Musings on a Monday

As I emerge from the mountain of grading the end of the term brings and the four IEPs I have to write along with the progress reports, my mind wanders to my weekend. I’ve decided to write about it instead of my work as our IEP Writing system program is down. Oh well.

 Such a nice weekend. Beautiful warm weather here for January. Z and I took lots of long walks and got treats and coffee at our local bakery. We played outside for hours with dried beans and little toys and threw a basketball around. We visited choo choo tracks and waited for a train. He took a long nap so I got to read the paper, write a little bit, almost finish up a hat. The warm winter here has made me itch for spring. I’m so excited to start our garden in our little yard this year. Last year was a trial run.

 The day’s almost over here and it went pleasantly quickly. I want to rush out of here, grab groceries and go home to the mayhem that the house turns into with “boys’ day”. When Papa is in charge the dishes pile up, the toys are everywhere, there is no nap. But I get a wonderfully sleepy, happy little boy at the end of the day. Sometimes you just have to bite your tongue and let it be.

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Grading, Grading, Grading

It’s near the end of the term here so as you can guess, I have a stack of grading to do. As I write down my 73%s and maybe an 85%, I feel a little sad inside. Grading a group of special education students is difficult, because how do you grade them? Especially with writing when they ALL have some sort of disability that makes writing hard for them. Do I grade them against their best work, what I know they can do? Do I grade the kids who strive to be in a regular ELA class against regular education kids so they know what they’re up against?

It’s tricky because if I grade too hard, they lose confidence. However, if I grade too easily, they become complacent. I would prefer not to grade at all and just write more extensive comments but they strive for that number, that measurement. And sometimes the kid who does no work, makes no effort really needs to see that F. I think often special education students expect to be pulled through, to pass, even if they are not willing to put in the effort. I often tell parents I can’t modify your kid’s work until I see what he can do. And right now he’s not doing anything. How do you modify nothing?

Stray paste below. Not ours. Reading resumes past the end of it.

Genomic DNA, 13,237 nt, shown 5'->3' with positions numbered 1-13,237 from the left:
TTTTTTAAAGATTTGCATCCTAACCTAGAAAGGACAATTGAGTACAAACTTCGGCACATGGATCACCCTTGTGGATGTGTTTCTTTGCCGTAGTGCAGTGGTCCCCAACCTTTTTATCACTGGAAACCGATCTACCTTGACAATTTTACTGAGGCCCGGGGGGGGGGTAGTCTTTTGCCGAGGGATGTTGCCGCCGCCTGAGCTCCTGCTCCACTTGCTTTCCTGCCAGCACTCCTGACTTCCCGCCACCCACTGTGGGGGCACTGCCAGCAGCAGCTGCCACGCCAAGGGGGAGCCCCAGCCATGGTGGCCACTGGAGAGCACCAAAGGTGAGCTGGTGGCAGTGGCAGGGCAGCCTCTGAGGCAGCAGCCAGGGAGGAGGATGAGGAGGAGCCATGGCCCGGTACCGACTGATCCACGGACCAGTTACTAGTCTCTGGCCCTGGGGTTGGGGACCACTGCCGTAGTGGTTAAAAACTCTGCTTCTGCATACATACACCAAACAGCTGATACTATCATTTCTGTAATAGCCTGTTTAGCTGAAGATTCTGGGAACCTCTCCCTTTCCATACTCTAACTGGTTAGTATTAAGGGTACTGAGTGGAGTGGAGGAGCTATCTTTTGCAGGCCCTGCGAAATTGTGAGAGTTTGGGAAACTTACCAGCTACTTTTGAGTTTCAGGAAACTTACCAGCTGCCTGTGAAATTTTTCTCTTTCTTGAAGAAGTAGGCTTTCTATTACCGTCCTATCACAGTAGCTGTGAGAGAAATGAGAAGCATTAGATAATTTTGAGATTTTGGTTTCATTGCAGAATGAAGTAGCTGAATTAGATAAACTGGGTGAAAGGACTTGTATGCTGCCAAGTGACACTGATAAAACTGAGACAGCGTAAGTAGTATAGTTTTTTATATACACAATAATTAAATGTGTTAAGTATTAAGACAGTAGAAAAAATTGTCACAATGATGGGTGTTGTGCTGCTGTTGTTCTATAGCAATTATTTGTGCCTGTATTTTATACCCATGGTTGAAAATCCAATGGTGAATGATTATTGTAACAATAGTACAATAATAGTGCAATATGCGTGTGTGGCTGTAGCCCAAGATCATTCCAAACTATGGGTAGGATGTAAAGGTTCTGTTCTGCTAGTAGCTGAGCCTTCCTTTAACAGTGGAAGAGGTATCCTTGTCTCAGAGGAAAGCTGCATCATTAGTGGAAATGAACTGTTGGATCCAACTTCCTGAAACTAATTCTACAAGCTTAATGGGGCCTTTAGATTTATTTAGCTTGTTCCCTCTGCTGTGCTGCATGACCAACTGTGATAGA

Tonight was one of those nights I’m not proud of. Z is phasing out of his nap and hasn’t napped for three days. Although I miss the time, bedtime has been quicker and he’s slept better at night and a little later in the morning. Today at daycare, he napped and had a great day but came home and was whining and complaining nonstop. He would not take no for an answer but would just ask for the same thing over and over again like a broken record. Finally when he was watching his nightly video and complaining about THAT, I lost it. I said no movie, go to bed. Not my most mindful moments. What toddler takes no for an answer and I should know it’s hard to hold it together all day. Of course, he’s going to lose it a little bit at home. But there’s something about listening to middle schoolers (and sometimes other teachers!) complain all day and then have to listen to it at home too that can wear on you after a while.

We went to his room and after a little crying and fussing and a goodnight talk from Papa, he surprisingly turned it around and we had a lovely time reading stories and singing songs together. When I left the room, I heard the pitter-patter of feet and some chatting, but now it’s quiet and I’ll go shut the door soon. I think he was begging for me to put him to bed.

Now for knitting mittens and Modern Family and early bed. I hope!